12. As they say, you can make anything fly if you throw enough money at it. Many school buses are geared for in-town routes, so they aren't really able to go all that fast. Also, even though they are built on a medium-duty truck chassis, they rarely are loaded anywhere near GVWR, so the engine seems to have enough power, but it really doesn't for what you are proposing. Remember that a fifth wheel needs the hitch pretty much over the rear axle, You will want to make sure that you have plenty of room between the back of the bus and the front of the trailer. If you already have the trailer, you can measure from the pin to the body to get an idea of what you need. Deduct whatever you think is a reasonable clearance and that is the radius from the hitch to the end of the bus. Example: you decide that six feet gives you the safety margin you want. Draw an arc with a six foot radius from directly over the center of the rear axle, and everything outside of that arc has to go. Before you start cutting, though, check the rear axle weight capacity and compare it to the actual weight on it now. Yes, you are going to remove some of that weight when you start cutting, but at least you will have a starting point. Remember that 20-25% of the GVWR of the 5'er will be on the pin, which means on the rear axle. Add to that the weight of the hitch assembly, and you are starting to get closer to what will actually have to be carried there. Now the question everyone is wondering about: Why do you want to do this? Reading between the lines, it sounds like you want to have a fairly large enclosed space in the tow vehicle. That might imply that you will be carrying quite a bit of weight there. You might want to start adding up the estimated weight of what will be inside the bus. Adding a tag axle also adds weight and may not actually change the weight you can legally carry. Unless you go through all of the engineering work and get your vehicle recertified with a higher GVWR, I think you will be stuck with whatever it left the factory with. I've spent a fair amount of electrons on the issue of weight. The length is easy: check your laws there. I don't know about Canada, but here in the US it doesn't matter what the maximum legal length is in your home State, you have to follow the length limits in whatever State you are in. Our MH and towed are just under 60' overall length. That's fine for most of our travels, but when we go out east we may not be able to travel that way, in which case we'll unhook the car and Jo Ann will drive it. Can't do that with a towable.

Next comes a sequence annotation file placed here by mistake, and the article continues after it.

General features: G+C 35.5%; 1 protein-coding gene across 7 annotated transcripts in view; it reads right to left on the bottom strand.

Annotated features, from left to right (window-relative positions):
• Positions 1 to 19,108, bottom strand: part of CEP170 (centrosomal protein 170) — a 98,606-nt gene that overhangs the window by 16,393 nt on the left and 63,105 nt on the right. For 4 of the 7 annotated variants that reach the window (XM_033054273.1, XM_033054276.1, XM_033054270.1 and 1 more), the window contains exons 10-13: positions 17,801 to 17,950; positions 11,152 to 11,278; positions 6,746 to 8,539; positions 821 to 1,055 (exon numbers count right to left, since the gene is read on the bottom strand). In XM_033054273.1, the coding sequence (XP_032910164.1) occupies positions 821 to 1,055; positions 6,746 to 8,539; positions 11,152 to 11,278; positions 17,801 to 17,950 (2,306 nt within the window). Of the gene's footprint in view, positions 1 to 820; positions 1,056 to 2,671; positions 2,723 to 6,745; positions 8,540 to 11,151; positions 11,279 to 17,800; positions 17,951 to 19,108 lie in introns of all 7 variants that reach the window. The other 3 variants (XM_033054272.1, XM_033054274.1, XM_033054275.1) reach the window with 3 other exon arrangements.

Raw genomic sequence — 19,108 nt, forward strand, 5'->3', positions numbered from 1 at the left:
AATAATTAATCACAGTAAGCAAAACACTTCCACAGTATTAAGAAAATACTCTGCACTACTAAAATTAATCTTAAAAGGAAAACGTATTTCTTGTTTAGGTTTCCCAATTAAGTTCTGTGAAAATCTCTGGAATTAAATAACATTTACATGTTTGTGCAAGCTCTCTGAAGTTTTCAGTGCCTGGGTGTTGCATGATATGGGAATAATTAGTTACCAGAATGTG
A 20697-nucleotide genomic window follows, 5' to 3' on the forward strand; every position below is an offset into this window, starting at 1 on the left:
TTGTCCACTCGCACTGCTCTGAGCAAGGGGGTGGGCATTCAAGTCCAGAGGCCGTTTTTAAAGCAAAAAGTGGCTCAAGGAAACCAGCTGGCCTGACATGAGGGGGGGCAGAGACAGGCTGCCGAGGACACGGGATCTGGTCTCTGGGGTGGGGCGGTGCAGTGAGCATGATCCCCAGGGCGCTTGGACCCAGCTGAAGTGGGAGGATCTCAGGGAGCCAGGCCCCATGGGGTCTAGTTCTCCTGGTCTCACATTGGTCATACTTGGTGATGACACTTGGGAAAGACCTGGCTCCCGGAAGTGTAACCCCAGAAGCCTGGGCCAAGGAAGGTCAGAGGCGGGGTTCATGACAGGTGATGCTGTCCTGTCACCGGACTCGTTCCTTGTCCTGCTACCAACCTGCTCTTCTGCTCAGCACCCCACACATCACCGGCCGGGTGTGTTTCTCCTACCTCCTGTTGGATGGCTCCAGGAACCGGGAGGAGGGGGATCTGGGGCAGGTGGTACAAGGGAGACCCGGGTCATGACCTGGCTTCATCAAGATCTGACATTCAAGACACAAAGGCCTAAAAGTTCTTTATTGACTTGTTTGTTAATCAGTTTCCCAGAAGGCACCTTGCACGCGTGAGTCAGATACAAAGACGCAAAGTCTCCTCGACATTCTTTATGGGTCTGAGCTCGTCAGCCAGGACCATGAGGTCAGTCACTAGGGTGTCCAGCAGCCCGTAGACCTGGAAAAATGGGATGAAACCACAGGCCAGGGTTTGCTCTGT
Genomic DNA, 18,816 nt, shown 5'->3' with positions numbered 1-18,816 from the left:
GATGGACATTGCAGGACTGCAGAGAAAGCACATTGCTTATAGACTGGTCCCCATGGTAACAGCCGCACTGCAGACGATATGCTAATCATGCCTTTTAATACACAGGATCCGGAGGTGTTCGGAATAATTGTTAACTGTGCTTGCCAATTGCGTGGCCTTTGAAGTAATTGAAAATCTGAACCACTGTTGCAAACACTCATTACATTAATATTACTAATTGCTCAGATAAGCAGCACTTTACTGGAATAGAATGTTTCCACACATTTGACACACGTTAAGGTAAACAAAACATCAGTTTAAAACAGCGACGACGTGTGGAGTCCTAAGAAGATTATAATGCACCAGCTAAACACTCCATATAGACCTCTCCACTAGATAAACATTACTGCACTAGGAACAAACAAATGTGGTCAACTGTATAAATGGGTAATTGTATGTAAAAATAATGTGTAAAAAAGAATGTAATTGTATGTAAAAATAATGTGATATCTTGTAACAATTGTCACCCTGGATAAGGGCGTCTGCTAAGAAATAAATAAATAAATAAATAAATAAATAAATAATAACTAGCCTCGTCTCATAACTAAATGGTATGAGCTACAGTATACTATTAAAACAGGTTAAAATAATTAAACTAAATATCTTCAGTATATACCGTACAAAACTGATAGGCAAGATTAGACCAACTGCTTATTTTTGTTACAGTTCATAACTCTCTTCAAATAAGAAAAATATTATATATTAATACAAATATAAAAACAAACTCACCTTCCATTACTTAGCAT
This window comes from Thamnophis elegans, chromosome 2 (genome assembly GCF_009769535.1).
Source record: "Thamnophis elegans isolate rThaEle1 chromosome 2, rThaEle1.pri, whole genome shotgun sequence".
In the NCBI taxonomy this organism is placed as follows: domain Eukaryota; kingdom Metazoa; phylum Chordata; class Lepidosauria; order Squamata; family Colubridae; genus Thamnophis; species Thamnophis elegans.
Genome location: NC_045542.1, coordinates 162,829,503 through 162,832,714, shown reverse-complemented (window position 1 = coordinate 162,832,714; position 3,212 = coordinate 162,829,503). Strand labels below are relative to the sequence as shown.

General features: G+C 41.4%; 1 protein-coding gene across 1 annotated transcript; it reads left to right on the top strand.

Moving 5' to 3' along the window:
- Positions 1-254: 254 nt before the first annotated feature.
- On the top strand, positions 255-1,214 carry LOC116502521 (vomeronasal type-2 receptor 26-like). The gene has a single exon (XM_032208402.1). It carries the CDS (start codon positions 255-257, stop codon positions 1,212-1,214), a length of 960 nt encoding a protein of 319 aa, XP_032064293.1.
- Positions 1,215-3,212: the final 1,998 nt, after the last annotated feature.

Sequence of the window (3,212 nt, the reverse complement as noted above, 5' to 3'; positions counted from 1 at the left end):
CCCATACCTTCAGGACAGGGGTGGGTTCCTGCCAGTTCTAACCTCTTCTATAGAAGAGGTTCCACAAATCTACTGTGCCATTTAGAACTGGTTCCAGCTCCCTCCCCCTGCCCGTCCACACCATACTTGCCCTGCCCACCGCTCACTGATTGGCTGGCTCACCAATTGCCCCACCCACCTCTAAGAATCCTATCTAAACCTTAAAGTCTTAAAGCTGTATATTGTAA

13. A few years ago we got one of those invitations that just happened to be right by where family was going to be. We took the tour (and the free nights), There are lots of C2C memberships available for MUCH less than a new membership, should you decide to go that way. For us, a lifetime Passport America membership has been a much better deal. We have already saved more than what we paid, and that was a couple of years ago.